A couple of days ago I posted about some very good fares from Oslo in Premium Economy.
In the past, I’ve booked similar fares from Sweden, and then upgraded them using a gold upgrade voucher to Club World, which is a great use of the voucher, and provides excellent value.
However this time, things are not quite so straight-forward, for reasons that aren’t entirely clear. Warning, this article gets quite technical about how fares work!
Firstly, these fares are what is known as a Dual Inventory Fare, or DIF.
In a previous post, I mentioned that airlines separate the inventory into fare buckets, which are identified by letters. There’s then a number after letter which indicates how many seats they want to sell at that price point. For example, this is tomorrow’s BA177:
For each cabin there are multiple fare buckets. British Airways uses the following with the most expensive being to the left:
- First – F, A
- Business – J, C, D, R, I
- Premium Economy – W, E, T
- Economy – Y, B, H, K, M, L, V, S, N, Q, O, G
So if you wanted the cheapest economy fare on this flight, you’d need to look at a “L” fare as that’s the lowest letter with a number that isn’t 0. We can ignore G as that’s typically used for special fares.
However to complicate things, a Dual Inventory Fare requires two fare buckets to be available. The reason is to provide a more graduated level of fare increases. They are essentially a fixed price supplement on a regular economy fare. So these fares need to have availability in an economy fare bucket and a premium economy fare bucket.
In practice, these fares need to have availability in either O, Q or N in economy and then also T in Premium Economy.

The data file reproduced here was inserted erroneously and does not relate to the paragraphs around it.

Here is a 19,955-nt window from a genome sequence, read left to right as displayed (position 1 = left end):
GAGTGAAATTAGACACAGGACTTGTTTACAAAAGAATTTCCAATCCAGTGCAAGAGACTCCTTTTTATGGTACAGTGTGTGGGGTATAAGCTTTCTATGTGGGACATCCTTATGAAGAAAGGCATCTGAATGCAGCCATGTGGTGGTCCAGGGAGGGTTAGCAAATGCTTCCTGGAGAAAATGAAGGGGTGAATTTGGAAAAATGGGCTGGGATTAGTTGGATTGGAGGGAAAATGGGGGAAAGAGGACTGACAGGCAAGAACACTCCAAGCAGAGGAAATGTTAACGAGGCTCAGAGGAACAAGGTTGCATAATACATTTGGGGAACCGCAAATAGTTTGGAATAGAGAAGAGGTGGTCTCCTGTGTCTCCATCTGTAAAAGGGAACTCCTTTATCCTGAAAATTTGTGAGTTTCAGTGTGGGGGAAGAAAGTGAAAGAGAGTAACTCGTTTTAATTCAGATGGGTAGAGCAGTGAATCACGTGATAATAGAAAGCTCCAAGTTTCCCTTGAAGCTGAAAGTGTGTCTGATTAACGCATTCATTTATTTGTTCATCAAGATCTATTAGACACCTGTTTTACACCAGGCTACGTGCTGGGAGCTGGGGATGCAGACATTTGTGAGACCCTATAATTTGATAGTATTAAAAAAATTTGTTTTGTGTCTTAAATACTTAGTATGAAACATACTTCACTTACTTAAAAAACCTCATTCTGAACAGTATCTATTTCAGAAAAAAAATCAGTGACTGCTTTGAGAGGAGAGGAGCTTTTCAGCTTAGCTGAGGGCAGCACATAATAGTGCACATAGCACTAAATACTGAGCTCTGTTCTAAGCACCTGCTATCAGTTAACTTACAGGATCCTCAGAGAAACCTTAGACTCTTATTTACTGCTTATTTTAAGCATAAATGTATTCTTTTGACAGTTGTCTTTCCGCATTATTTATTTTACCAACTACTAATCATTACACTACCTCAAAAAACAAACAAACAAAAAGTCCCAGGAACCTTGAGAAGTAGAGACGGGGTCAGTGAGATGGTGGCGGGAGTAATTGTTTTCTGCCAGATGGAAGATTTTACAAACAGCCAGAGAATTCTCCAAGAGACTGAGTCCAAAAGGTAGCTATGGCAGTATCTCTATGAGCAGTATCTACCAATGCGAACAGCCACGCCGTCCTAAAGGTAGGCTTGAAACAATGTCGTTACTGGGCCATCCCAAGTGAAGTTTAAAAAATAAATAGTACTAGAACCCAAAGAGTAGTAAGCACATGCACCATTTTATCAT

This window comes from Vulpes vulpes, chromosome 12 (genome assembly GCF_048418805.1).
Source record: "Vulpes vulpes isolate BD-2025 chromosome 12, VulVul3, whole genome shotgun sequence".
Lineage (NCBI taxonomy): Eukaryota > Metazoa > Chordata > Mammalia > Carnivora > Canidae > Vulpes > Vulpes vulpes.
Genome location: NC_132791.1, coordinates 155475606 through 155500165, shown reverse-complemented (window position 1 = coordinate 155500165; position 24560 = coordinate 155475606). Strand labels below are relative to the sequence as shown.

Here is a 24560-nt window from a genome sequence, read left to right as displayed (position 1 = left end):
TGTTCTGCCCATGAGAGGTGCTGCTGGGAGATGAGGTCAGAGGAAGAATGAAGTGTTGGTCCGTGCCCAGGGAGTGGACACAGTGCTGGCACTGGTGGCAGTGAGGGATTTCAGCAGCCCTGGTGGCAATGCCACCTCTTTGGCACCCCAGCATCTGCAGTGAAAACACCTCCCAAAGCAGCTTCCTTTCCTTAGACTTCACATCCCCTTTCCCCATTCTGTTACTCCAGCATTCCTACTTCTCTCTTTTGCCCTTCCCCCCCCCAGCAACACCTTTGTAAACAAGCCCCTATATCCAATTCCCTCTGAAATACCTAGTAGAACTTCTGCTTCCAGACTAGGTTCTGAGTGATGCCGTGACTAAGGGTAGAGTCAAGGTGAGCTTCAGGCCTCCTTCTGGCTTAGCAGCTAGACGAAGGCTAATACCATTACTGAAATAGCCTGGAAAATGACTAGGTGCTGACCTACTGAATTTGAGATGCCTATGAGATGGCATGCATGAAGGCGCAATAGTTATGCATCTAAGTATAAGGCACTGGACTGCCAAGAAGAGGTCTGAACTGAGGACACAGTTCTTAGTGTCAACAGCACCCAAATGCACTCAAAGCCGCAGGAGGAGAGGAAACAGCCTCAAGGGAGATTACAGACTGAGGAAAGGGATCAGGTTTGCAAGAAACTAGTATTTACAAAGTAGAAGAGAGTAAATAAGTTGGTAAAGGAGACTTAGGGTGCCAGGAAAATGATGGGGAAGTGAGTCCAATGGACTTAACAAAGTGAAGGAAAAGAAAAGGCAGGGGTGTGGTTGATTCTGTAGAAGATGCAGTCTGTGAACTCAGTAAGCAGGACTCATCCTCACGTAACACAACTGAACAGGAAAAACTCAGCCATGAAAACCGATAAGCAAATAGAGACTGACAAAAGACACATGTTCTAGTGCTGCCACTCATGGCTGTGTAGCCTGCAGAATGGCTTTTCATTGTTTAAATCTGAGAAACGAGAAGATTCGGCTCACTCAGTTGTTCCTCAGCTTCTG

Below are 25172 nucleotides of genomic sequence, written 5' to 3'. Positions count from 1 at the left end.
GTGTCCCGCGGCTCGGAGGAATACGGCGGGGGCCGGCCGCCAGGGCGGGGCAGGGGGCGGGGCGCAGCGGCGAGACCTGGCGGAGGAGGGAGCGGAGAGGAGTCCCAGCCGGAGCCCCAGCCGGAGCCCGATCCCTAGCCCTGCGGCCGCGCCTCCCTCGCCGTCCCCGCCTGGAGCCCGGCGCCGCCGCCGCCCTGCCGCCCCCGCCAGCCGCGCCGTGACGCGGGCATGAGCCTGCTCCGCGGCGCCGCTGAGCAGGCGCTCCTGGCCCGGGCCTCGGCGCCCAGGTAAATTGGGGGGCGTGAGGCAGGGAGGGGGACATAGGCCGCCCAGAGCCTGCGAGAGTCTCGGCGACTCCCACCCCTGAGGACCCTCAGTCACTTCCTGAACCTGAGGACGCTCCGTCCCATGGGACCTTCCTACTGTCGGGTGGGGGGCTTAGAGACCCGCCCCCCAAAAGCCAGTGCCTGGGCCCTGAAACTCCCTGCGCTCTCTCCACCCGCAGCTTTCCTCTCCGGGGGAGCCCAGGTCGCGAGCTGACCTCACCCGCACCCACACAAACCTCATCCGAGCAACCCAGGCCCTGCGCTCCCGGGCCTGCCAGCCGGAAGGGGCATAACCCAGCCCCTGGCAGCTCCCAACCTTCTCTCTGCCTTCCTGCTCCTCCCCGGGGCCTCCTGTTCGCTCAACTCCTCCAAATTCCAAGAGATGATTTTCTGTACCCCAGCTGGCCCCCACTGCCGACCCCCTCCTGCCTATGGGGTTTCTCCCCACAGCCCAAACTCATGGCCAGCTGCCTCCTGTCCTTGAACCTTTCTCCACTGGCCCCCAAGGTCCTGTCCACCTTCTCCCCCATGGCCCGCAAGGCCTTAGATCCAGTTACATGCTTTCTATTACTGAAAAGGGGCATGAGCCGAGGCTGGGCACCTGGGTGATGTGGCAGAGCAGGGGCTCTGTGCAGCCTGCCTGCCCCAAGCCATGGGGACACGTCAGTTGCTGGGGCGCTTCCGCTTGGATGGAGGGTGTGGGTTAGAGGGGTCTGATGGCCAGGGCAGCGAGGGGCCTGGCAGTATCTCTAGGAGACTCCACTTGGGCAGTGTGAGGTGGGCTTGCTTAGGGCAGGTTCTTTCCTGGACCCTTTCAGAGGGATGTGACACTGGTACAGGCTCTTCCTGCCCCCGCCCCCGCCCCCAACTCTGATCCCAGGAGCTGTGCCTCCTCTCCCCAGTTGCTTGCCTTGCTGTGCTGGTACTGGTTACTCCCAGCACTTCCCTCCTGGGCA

However quoting these fares is proving a challenge. There’s a particular command line switch in the GDS that one needs to use to do that, but despite that, they don’t seem to pricing correctly, outside of British Airways. The documentation that British Airways have provided to the trade is correct, however didn’t seem to work.
What’s strange is that the AA fares are definitely filed correctly, and appear on tools like Expertflyer. However if you want to use a Gold Upgrade Voucher, then everything needs to be under the BA codes. If you look in the screenshot below, it’s the extra long ones with the /EUUP on the end. The British Airways fares should have a /DIF4 on the end.
Further, in terms of processing the upgrade, the British Airways Travel Trade team are having issues combining what is now three separate classes! It’s the underlying economy fare, plus the Traveller Plus supplement, plus the business class fare bucket (in this case it’s “I” class) for the Gold Upgrade Voucher. All in all, a complete mess.
I’m at an event in London this evening with some senior British Airways managers so will attempt to get some clarity from them, or at least a contact in fares who knows what they’re doing!